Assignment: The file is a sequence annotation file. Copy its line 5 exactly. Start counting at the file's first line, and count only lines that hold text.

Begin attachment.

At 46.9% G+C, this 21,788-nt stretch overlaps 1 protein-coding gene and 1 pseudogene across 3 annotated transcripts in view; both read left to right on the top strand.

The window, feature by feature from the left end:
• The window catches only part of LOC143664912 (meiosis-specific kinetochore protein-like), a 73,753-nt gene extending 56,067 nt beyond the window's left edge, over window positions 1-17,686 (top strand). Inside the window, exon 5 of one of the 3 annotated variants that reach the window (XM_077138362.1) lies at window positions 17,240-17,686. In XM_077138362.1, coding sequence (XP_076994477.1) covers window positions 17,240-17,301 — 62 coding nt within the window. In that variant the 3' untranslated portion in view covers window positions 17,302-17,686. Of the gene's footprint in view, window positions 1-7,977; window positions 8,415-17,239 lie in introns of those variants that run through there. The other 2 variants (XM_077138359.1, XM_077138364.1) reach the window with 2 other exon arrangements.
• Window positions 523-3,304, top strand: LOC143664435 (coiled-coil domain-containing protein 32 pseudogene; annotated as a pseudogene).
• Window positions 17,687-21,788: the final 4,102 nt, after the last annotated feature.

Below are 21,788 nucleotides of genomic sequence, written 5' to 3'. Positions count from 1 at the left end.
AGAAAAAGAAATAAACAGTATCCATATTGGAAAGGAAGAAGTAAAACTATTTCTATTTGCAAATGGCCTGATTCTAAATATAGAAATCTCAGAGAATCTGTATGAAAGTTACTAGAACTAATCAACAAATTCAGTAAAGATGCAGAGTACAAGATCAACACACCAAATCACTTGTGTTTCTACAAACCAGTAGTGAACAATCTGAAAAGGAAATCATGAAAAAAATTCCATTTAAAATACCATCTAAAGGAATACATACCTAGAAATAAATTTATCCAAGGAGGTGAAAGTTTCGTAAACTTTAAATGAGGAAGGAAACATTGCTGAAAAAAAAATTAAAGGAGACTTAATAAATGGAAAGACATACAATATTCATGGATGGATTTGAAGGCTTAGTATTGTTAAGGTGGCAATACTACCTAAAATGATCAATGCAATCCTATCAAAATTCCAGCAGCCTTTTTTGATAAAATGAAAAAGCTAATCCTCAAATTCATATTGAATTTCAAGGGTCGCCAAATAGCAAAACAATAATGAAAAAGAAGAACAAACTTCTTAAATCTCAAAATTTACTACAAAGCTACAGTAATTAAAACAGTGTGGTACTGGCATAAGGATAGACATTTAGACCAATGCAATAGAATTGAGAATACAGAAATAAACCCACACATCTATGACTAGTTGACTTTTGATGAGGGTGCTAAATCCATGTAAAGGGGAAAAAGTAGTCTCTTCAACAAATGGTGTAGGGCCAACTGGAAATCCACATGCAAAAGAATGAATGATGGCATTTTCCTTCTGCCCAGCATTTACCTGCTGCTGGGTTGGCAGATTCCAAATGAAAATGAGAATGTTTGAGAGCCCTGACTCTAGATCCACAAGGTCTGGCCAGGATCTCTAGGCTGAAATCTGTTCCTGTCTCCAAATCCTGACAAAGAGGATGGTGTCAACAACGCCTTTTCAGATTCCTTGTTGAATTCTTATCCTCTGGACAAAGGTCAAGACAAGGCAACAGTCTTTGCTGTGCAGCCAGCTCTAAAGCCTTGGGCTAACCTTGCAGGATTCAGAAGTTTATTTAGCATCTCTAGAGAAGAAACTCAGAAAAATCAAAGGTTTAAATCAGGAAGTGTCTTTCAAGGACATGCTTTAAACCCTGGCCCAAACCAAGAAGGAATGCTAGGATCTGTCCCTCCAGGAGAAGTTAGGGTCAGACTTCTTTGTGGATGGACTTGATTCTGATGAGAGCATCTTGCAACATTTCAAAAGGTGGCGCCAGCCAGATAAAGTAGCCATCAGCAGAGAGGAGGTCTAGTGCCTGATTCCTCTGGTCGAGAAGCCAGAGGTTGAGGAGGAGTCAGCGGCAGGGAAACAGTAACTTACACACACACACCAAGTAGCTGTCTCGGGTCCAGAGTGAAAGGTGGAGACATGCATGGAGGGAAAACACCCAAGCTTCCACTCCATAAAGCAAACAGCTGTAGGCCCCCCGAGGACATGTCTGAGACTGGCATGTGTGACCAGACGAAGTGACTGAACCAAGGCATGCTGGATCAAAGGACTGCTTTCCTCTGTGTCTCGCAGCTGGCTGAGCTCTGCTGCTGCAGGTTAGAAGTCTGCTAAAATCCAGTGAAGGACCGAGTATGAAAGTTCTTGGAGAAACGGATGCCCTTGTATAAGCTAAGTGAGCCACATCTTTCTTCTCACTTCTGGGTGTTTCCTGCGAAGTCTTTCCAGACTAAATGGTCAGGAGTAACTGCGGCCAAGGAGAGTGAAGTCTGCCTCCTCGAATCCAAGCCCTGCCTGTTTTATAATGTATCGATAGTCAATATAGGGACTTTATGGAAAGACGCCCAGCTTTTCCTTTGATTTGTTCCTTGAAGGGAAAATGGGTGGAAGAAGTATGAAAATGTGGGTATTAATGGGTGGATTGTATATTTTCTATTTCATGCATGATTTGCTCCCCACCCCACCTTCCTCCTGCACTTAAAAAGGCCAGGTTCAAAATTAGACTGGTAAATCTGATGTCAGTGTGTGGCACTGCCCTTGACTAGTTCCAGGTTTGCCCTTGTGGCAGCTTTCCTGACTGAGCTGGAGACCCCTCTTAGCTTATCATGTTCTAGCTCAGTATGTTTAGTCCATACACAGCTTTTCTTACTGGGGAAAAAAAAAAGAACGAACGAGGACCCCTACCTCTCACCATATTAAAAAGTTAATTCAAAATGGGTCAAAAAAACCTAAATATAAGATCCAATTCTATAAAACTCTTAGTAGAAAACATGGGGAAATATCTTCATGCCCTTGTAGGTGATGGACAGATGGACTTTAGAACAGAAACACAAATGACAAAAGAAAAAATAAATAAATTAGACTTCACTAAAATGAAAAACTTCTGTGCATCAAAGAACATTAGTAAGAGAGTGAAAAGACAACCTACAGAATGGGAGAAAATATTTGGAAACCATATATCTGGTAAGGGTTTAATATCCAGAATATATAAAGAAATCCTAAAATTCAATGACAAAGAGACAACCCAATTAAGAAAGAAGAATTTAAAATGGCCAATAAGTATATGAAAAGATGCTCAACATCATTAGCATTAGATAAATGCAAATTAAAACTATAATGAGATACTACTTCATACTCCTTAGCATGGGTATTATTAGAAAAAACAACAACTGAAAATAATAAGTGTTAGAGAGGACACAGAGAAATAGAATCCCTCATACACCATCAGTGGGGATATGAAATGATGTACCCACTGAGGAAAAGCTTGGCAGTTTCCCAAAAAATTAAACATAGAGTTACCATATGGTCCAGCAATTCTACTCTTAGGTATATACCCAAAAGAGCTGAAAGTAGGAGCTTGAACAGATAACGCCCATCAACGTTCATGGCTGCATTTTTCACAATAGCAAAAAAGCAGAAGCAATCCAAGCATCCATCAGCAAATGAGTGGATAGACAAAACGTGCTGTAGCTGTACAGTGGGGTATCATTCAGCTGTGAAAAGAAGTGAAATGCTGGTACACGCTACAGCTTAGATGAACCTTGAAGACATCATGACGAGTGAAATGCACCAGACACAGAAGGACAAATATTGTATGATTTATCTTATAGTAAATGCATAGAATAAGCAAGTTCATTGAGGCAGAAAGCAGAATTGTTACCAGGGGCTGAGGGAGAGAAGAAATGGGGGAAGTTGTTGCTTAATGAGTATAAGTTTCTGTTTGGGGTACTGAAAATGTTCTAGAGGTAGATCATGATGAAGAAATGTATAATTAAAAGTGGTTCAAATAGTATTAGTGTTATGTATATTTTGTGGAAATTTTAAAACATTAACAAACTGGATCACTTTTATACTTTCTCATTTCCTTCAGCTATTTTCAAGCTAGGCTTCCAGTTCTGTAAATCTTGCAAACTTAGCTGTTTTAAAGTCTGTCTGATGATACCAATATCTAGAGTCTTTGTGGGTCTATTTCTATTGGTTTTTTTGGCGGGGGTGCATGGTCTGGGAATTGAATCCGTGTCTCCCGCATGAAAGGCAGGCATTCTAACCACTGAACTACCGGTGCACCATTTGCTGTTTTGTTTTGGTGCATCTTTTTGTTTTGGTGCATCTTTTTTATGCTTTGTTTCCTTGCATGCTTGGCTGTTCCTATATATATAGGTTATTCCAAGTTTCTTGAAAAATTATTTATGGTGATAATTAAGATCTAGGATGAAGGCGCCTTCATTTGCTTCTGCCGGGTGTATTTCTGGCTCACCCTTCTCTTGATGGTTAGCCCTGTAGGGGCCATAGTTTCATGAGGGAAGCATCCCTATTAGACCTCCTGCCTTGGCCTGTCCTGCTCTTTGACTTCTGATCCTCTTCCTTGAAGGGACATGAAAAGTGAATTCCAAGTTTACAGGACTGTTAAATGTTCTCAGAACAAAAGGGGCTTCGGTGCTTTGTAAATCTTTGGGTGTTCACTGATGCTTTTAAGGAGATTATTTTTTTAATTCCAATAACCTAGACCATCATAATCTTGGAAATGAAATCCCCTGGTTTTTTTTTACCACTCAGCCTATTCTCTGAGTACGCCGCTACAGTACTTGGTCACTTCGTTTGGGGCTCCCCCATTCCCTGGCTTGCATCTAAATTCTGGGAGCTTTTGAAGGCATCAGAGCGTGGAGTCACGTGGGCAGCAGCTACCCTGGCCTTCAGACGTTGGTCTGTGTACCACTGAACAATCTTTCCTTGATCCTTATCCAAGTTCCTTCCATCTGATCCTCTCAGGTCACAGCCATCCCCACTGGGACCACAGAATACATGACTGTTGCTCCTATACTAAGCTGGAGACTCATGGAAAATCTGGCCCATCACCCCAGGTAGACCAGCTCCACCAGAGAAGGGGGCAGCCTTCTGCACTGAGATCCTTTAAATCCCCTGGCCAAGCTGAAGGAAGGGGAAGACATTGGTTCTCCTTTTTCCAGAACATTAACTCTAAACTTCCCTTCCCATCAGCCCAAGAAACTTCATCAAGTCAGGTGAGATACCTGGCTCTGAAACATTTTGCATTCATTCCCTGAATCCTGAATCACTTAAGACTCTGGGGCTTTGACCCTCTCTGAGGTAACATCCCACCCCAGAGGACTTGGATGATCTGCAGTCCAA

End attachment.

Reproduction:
• Window positions 17,687-21,788: the final 4,102 nt, after the last annotated feature.